SOCMA President Delivers Opening Remarks at 2015 Security Summit

Remarks by Lawrence D. Sloan, President & CEO
Society of Chemical Manufacturers & Affiliates (SOCMA)
Ninth Annual Chemical Sector Security Summit
July 22, 2015, Alexandria, VA

Good morning and welcome to the Ninth Annual Chemical Sector Security Summit hosted jointly by the Chemical Sector Coordinating Council and the U.S. Department of Homeland Security.  I am pleased to once again open this outstanding forum where the federal government and the private sector convene and engage in constructive dialog on the needs of chemical safety and security.  Thank you for taking time out of your busy schedules to join us for what will certainly be informative panel discussions and presentations over the next two days. 

As the private sector co-chair of this summit for the past nine years, SOCMA is proud to see another impressive turnout.  With over 400 attendees this year, the Summit remains the largest annual gathering place for chemical safety and security information exchange. 

Since last year’s summit, we’ve seen continued forward progress with the Chemical Facility Anti-Terrorism Standards. Late last year, Congress reauthorized the program for four years, giving the chemical industry and regulators the certainty they need to effectively implement the regulations. Just two years ago, Congress was threatening to pull the plug on the CFATS program.  However, thanks to the hard work by Assistant Secretary Caitlin Durkovich and Director Dave Wulf in the Infrastructure Security Compliance Division, this leadership team at DHS demonstrated that CFATS is, in fact, reducing risk and hardening our nation’s chemical assets from attack. Ultimately, the reauthorization was supported by large majorities in both political parties, which, in these highly partisan times, is no small accomplishment.

Much credit for CFATS’ continued progress also goes to many of you in the room. Implementation and compliance requires hundreds of hours, tens of thousands of dollars—at a minimum—and, sometimes, an abundant amount of patience.

Although unwritten, it also requires continual daily vigilance. Last month’s attack on an American-based company in France and the repeated cyberattacks across our public and private sectors (including, the recent widespread attack by presumptive Chinese hackers targeting federal employee records within OPM) are sobering reminders that our adversaries are hard at work, exploiting the smallest vulnerability for as large an impact as possible. Your commitment to chemical security is commendable and hasn’t been achieved without a price. The result of your dedication, to date, speaks for itself.  The chemical supply chain is a complex network of chemical manufacturers, distributors, warehouses, and transporters.  A security breach at any point in this chain affects all of us – so it is imperative to work collaboratively with our supply chain partners, both upstream and downstream all the way to the consumer.  We know all too well that public interest groups will take any opportunity to vilify and cast blame on the industry, and thereby advance the myth that we don’t care enough about our nation’s safety.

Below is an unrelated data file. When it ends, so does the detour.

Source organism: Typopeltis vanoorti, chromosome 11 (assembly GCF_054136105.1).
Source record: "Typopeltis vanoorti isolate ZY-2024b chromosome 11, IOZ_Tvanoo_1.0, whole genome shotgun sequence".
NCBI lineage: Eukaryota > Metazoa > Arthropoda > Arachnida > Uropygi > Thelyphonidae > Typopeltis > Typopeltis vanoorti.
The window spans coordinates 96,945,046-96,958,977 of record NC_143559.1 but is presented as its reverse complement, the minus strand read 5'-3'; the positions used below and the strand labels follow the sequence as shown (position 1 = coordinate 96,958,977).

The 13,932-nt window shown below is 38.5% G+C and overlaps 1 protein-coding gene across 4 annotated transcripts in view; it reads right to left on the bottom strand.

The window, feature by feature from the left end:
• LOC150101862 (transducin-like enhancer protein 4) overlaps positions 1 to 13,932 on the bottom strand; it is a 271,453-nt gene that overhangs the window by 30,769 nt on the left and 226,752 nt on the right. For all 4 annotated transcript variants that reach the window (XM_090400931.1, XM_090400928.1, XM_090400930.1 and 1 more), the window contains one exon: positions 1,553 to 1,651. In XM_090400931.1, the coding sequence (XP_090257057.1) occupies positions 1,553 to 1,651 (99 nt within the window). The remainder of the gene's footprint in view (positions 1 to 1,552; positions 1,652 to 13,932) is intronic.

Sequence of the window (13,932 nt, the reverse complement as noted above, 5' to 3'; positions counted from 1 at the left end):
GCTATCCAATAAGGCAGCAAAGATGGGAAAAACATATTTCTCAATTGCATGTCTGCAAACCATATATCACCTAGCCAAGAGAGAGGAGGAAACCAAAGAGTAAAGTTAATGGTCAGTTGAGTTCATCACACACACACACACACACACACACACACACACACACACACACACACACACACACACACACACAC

And, so we must also remain collaborative with federal and state regulators to continuously improve our industry’s environmental, health, safety, and security performance. They have a mandate to safeguard and secure the American public and we have an obligation—we share this common goal. Though the chemical industry is among the safest of all manufacturing industries, there is always more we can do and actions speak louder than words. This week, be sure to engage in the conversation with DHS and other agency representatives.  Take advantage of the opportunity to learn from one another’s expertise and perspectives.

In closing, I once again welcome everyone to this year’s Chemical Sector Security Summit.  Thank you for your attention this morning and enjoy the sessions.

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